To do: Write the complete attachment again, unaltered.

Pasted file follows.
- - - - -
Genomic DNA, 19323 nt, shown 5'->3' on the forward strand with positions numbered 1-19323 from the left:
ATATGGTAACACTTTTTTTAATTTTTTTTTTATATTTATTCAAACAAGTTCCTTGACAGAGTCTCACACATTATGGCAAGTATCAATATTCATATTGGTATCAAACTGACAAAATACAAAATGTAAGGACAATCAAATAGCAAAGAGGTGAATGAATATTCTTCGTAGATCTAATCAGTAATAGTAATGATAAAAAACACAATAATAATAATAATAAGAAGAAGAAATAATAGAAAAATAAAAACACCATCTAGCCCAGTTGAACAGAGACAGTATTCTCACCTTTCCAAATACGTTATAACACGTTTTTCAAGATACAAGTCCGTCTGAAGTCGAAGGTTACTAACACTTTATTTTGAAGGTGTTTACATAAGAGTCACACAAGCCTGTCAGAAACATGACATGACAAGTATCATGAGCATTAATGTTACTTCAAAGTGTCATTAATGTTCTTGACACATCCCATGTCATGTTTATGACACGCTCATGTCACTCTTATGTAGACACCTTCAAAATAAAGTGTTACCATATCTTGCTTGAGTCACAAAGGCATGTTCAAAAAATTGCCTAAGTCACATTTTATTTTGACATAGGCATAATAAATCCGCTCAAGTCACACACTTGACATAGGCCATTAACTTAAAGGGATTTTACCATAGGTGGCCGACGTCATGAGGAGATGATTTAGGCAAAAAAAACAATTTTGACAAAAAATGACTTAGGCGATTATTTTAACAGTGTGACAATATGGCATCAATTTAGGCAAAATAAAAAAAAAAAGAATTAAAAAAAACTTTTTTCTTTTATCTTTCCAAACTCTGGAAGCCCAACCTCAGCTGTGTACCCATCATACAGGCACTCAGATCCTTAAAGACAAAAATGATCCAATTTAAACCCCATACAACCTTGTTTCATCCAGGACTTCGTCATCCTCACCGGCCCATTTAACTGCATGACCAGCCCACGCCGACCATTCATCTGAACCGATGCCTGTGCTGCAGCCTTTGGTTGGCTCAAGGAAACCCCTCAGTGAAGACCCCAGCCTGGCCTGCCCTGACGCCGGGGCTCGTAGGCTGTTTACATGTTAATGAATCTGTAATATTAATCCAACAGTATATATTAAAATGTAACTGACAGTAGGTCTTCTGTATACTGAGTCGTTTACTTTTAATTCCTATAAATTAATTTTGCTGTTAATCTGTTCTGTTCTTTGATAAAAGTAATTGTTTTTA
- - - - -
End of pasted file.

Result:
Genomic DNA, 19323 nt, shown 5'->3' on the forward strand with positions numbered 1-19323 from the left:
ATATGGTAACACTTTTTTTAATTTTTTTTTTATATTTATTCAAACAAGTTCCTTGACAGAGTCTCACACATTATGGCAAGTATCAATATTCATATTGGTATCAAACTGACAAAATACAAAATGTAAGGACAATCAAATAGCAAAGAGGTGAATGAATATTCTTCGTAGATCTAATCAGTAATAGTAATGATAAAAAACACAATAATAATAATAATAAGAAGAAGAAATAATAGAAAAATAAAAACACCATCTAGCCCAGTTGAACAGAGACAGTATTCTCACCTTTCCAAATACGTTATAACACGTTTTTCAAGATACAAGTCCGTCTGAAGTCGAAGGTTACTAACACTTTATTTTGAAGGTGTTTACATAAGAGTCACACAAGCCTGTCAGAAACATGACATGACAAGTATCATGAGCATTAATGTTACTTCAAAGTGTCATTAATGTTCTTGACACATCCCATGTCATGTTTATGACACGCTCATGTCACTCTTATGTAGACACCTTCAAAATAAAGTGTTACCATATCTTGCTTGAGTCACAAAGGCATGTTCAAAAAATTGCCTAAGTCACATTTTATTTTGACATAGGCATAATAAATCCGCTCAAGTCACACACTTGACATAGGCCATTAACTTAAAGGGATTTTACCATAGGTGGCCGACGTCATGAGGAGATGATTTAGGCAAAAAAAACAATTTTGACAAAAAATGACTTAGGCGATTATTTTAACAGTGTGACAATATGGCATCAATTTAGGCAAAATAAAAAAAAAAAGAATTAAAAAAAACTTTTTTCTTTTATCTTTCCAAACTCTGGAAGCCCAACCTCAGCTGTGTACCCATCATACAGGCACTCAGATCCTTAAAGACAAAAATGATCCAATTTAAACCCCATACAACCTTGTTTCATCCAGGACTTCGTCATCCTCACCGGCCCATTTAACTGCATGACCAGCCCACGCCGACCATTCATCTGAACCGATGCCTGTGCTGCAGCCTTTGGTTGGCTCAAGGAAACCCCTCAGTGAAGACCCCAGCCTGGCCTGCCCTGACGCCGGGGCTCGTAGGCTGTTTACATGTTAATGAATCTGTAATATTAATCCAACAGTATATATTAAAATGTAACTGACAGTAGGTCTTCTGTATACTGAGTCGTTTACTTTTAATTCCTATAAATTAATTTTGCTGTTAATCTGTTCTGTTCTTTGATAAAAGTAATTGTTTTTA